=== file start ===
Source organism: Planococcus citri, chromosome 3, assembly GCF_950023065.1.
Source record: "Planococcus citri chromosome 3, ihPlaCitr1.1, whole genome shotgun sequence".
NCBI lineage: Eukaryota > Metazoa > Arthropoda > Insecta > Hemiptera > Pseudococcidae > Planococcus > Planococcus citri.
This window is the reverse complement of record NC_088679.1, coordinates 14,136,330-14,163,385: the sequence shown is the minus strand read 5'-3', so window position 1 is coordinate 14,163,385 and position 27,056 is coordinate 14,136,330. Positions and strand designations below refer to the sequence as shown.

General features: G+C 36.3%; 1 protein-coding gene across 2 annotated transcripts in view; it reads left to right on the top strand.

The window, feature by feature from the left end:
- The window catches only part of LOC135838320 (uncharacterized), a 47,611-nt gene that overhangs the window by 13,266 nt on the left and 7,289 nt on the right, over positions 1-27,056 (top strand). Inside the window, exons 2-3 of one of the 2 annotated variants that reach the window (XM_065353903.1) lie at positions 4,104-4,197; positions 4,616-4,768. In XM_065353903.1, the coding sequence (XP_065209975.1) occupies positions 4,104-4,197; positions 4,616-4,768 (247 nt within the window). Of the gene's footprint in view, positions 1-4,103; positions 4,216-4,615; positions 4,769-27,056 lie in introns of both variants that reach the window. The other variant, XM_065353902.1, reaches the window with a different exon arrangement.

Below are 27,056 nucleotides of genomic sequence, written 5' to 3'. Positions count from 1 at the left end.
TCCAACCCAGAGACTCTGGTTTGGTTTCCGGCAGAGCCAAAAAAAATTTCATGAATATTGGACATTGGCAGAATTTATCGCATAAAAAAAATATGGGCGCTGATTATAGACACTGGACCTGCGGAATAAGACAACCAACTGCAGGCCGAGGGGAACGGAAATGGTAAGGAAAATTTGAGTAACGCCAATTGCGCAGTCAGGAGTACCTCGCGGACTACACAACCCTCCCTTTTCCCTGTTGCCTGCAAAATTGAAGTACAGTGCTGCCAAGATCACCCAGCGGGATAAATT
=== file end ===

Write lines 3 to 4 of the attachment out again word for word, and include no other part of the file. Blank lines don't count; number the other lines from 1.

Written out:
NCBI lineage: Eukaryota > Metazoa > Arthropoda > Insecta > Hemiptera > Pseudococcidae > Planococcus > Planococcus citri.
This window is the reverse complement of record NC_088679.1, coordinates 14,136,330-14,163,385: the sequence shown is the minus strand read 5'-3', so window position 1 is coordinate 14,163,385 and position 27,056 is coordinate 14,136,330. Positions and strand designations below refer to the sequence as shown.